What would it look like if the results of research in the scholarship of teaching and learning found their way into websites created for students and teachers?
For the past several years we have been doing just that at CHNM. Relying on the research of Sam Wineburg, Peter Seixas and others, we’ve created a series of online learning opportunities for students and teachers to see what happens when expert learners make visible their methods of inquiry and analysis. So, for instance, Dana Liebsohn, and Art Historian at Smith College, talks visitors to our World History Sources website through her analysis of the Codex Mendoza. Or, in our History Matters site, Larry Levine discusses his analysis of blues music.
As useful as these are, they are still not where we ought to be. Because we have to take into account the fact that many possible users of our sites still have limited bandwidth, we’ve set these up in Flash. Because we don’t have sophisticated videotaping capabilities, we provide an audio track only. I think it won’t be until we get the real live historian on video talking to students more directly that we’ll be able to realize the full potential of such an exercise.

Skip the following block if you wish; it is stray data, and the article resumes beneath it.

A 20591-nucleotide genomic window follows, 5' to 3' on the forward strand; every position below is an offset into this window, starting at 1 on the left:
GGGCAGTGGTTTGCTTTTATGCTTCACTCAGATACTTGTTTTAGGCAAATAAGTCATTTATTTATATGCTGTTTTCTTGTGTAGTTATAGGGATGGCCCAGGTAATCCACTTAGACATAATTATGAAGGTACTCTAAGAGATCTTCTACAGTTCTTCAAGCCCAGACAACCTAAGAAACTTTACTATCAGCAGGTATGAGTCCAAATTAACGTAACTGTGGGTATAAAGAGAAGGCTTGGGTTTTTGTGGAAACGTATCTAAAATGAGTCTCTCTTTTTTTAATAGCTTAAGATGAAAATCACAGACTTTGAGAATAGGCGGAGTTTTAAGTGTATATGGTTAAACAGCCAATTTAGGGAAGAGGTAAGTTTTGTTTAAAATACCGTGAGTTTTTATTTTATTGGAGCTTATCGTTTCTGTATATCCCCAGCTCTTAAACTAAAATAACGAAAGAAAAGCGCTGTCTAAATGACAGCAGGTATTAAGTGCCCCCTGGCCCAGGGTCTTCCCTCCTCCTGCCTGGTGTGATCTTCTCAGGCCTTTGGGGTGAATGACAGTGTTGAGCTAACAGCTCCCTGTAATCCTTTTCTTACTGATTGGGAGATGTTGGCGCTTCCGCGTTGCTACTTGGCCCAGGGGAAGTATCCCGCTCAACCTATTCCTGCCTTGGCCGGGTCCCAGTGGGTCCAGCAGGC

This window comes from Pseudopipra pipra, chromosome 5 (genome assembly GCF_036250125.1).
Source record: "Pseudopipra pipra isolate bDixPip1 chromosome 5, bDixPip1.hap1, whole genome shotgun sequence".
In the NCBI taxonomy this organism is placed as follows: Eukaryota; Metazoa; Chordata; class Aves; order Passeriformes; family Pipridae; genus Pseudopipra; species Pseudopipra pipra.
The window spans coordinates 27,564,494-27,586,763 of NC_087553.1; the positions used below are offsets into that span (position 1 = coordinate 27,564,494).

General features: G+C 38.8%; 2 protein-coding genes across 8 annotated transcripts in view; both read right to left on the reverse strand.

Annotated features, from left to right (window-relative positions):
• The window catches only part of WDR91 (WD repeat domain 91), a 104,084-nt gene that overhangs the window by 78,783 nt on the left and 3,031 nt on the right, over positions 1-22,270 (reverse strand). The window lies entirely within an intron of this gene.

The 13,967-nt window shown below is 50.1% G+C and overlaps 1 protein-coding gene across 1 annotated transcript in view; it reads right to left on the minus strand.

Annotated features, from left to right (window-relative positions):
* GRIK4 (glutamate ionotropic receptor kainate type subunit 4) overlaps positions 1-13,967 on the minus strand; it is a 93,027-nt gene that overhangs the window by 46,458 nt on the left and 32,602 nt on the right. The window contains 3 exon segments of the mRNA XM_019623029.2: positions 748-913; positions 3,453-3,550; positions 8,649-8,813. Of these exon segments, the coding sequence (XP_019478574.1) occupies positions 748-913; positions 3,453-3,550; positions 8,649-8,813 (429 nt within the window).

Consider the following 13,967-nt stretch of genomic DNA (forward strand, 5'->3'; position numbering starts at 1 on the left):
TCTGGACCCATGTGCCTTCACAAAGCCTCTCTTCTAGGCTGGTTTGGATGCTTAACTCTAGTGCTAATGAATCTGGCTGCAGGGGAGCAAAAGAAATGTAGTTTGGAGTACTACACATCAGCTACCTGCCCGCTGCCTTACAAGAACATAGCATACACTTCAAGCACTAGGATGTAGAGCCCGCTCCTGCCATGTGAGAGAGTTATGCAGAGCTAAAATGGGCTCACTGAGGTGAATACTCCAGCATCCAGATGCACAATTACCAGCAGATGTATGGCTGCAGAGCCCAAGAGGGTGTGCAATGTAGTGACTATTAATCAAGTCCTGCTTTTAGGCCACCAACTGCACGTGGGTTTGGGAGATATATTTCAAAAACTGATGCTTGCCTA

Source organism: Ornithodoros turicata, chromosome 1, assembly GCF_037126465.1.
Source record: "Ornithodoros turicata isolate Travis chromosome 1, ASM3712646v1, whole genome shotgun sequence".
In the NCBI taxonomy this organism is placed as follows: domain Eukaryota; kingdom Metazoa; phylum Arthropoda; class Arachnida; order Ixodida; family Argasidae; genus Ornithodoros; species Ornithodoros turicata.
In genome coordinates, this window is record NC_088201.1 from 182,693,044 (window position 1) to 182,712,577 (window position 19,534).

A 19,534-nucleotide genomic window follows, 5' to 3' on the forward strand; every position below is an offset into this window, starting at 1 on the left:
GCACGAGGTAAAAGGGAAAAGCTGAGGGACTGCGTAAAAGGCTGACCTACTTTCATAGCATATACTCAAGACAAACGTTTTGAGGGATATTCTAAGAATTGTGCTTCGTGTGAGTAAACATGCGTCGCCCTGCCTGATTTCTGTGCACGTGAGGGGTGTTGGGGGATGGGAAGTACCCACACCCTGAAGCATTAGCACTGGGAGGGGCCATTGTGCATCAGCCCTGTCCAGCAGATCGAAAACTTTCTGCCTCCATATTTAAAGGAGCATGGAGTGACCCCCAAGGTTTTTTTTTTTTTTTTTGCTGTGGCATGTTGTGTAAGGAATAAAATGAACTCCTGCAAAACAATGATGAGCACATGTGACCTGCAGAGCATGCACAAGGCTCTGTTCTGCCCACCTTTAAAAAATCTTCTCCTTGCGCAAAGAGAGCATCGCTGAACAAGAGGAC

The other thing we desperately need are specific examples of scholars and students engaged in “think alouds“, talking their way through their analysis of sources. It is through these kinds of exercises that novice learners can really see just how different their analysis of a source is compared to that of an expert learner. Again, though, I’m of the opinion that this isn’t really going to be effective unless it is done on video so that the viewer can see the person who is talking struggling to make sense of the evidence. Maybe now with the new iPod video capability (and the sure to follow imitators), we’ll have a technology that makes it possible for us to deliver such video easily to our students, rather than making them watch a stream cast on their computers.